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"The Day We Celebrate:" Emancipation Day in Charleston, Then and Now

On December 23, 1865 the South Carolina Leader, an African American newspaper based in Charleston, SC posted the following announcement [1]:

Barbecue -- January first, Emancipation Day, will be celebrated by a procession of the different organizations of the city. A barbecue will be held at some convenient locality during the day. July 4th is the anniversary of our national independence. January 1st is the anniversary of our national freedom. It is the day we celebrate.

Watch Night and the Emancipation Proclamation

The anticipated celebration marked the third anniversary of the Emancipation Proclamation, issued by president Abraham Lincoln on January 1, 1863. After the Battle of Antietam in September 1862, Lincoln warned that if states within the Confederacy did not rejoin the Union, he would issue a decree on January 1, 1863 making slaves in rebellious states forever free.

On December 30, 1862, in churches throughout the Confederate states, enslaved congregations gathered for Watch Night in anticipation of Lincoln's decree. Together they prayed the old year out and the new year in with fervent hope of the promised emancipation. On January 1, 1863 Abraham Lincoln issued the Emancipation Proclamation, which declared slaves in the Confederate states forever free.

The Emancipation Proclamation did not immediately free slaves in the Confederacy, as it was unenforceable in those states, but the decree effectively shifted the focus of the Civil War from a war to preserve the Union to a war to end slavery in the United States [2].

Image: "Watch Meeting, Dec. 31, 1862--Waiting for the Hour," Library of Congress Digital Print LC-DIG-ppmsca-10980. No Known Restrictions on Publication.

Charleston's First Emancipation Day Celebration

Charleston's first Emancipation Day celebration on January 1, 1866 included a parade, barbecue and ceremony with addresses by Union military officers and leaders of the Charleston African American community. The celebration, attended by thousands of the city's residents, was organized by a committee composed of Charleston's African American community leaders.

Conditions for the parade and barbecue were not ideal. Heavy rains in the days before had left the streets and fairground muddy and wet, and the day was overcast, but that did not dampen the spirits of those present. The procession began at the Battery and made its way up Meeting, Hazel and King streets, ending at the city's Race Course.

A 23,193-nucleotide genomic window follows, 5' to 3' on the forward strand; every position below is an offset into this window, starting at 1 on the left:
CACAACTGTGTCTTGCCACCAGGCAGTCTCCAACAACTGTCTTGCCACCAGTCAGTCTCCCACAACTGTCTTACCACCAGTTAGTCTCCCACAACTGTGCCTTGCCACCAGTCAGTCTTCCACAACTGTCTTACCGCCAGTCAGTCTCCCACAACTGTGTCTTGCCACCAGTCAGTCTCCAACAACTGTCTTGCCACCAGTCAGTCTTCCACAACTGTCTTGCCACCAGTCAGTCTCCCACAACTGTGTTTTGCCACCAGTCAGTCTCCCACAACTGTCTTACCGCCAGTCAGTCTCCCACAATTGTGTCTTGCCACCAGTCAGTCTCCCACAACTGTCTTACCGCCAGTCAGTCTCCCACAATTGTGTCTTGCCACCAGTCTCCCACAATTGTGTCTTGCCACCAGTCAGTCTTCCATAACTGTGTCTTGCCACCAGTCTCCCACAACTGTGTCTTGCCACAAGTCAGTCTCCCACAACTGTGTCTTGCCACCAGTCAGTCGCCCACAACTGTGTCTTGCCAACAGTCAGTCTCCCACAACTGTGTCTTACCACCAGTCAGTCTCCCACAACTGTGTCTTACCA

Troops from the 33rd United States Colored Troops provided the escort followed by organizations including the Union League, Good Fellows Elect, Young Men's Brotherly Association, Planters and Mechanics Benevolent Society, the Ashley, Niagara and Comet Fire companies, Home Guard Company B and the Drum Corps of the 33rd United States Colored Troops.

The South Carolina Leader described the scene:

The throng of people followed the procession until they came to the place of the barbecue. There must have been an area of some ten acres of ground covered by the densely crowded mass of humanity. The scene, as viewed from the speakers' stand, was grand and sublime. As far as the eye could reach was one vast living, moving panorama.

For the next four hours, celebrants were regaled with speeches given by military and community leaders [3].

Charleston's Emancipation Day celebration became a tradition, one that continues to the present day.

Jubilee Project: Emancipation Day Celebration, 2013

This year, the College of Charleston's Jubilee Project, a collaborative academic and cultural project of the Carolina Lowcountry and Atlantic World (CLAW) program at the College of Charleston, will combine traditional Emancipation Day celebrations with special one-time events in celebration of the 150th anniversary of the Emancipation Proclamation.

Today, December 31, 2012, the City of Charleston's New Year’s Eve celebration will be followed by “Watch Night” services all around Charleston. On the stroke of midnight churches with bells will ring them out loud and clear to celebrate the Emancipation Proclamation.

Tomorrow, Jan 1, 2013, the annual Emancipation Day parade will be followed by a special church service in Morris Brown AME Church at 13 Morris Street, Charleston, SC.

For more information on today and tomorrow's Jubilee Project events, please visit the Jubilee Project website at http://jubileeprojectsc.wordpress.com/.

References Cited

[1] "Barbecue." The South Carolina Leader, 23 Dec 1865, Page 2. Chronicling America, database online at Library of Congress, http://chroniclingamerica.loc.gov/lccn/sn83025783/1865-12-23/ed-1/seq-2/, accessed 30 Dec 2012.

[2] "Watch Night Tradition Reaches 150th Year." Washington Times, http://www.washingtontimes.com/news/2012/dec/30/watch-night-tradition-reaches-150th-year/, accessed 30 Dec 2012.

[3] "The Day We Celebrate: Grand Jubilee. Procession and Barbecue." The South Carolina Leader, Saturday, 6 Jan 1866. Chronicling America, database online at Library of Congress, http://chroniclingamerica.loc.gov/lccn/sn83025783/1866-01-06/ed-1/seq-3.pdf, accessed 30 Dec 2012.

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